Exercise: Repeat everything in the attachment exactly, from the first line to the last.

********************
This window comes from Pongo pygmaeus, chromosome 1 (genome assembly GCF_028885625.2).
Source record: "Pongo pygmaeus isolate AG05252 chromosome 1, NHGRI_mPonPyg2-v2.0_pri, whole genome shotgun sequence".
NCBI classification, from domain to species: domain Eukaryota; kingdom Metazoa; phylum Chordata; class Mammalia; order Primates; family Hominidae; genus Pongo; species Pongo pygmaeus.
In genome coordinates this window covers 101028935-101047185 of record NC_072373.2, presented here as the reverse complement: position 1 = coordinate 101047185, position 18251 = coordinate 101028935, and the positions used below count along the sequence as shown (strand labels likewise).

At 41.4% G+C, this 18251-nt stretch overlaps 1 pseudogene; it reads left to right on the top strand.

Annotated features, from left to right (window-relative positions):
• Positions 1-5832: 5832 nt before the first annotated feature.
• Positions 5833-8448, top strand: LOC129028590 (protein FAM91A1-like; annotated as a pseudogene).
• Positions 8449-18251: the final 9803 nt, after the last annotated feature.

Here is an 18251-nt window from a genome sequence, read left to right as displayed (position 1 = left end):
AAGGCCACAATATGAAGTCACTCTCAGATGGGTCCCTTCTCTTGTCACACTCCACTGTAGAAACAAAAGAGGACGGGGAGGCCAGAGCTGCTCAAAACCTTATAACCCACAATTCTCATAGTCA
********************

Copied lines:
This window comes from Pongo pygmaeus, chromosome 1 (genome assembly GCF_028885625.2).
Source record: "Pongo pygmaeus isolate AG05252 chromosome 1, NHGRI_mPonPyg2-v2.0_pri, whole genome shotgun sequence".
NCBI classification, from domain to species: domain Eukaryota; kingdom Metazoa; phylum Chordata; class Mammalia; order Primates; family Hominidae; genus Pongo; species Pongo pygmaeus.
In genome coordinates this window covers 101028935-101047185 of record NC_072373.2, presented here as the reverse complement: position 1 = coordinate 101047185, position 18251 = coordinate 101028935, and the positions used below count along the sequence as shown (strand labels likewise).

At 41.4% G+C, this 18251-nt stretch overlaps 1 pseudogene; it reads left to right on the top strand.

Annotated features, from left to right (window-relative positions):
• Positions 1-5832: 5832 nt before the first annotated feature.
• Positions 5833-8448, top strand: LOC129028590 (protein FAM91A1-like; annotated as a pseudogene).
• Positions 8449-18251: the final 9803 nt, after the last annotated feature.

Here is an 18251-nt window from a genome sequence, read left to right as displayed (position 1 = left end):
AAGGCCACAATATGAAGTCACTCTCAGATGGGTCCCTTCTCTTGTCACACTCCACTGTAGAAACAAAAGAGGACGGGGAGGCCAGAGCTGCTCAAAACCTTATAACCCACAATTCTCATAGTCA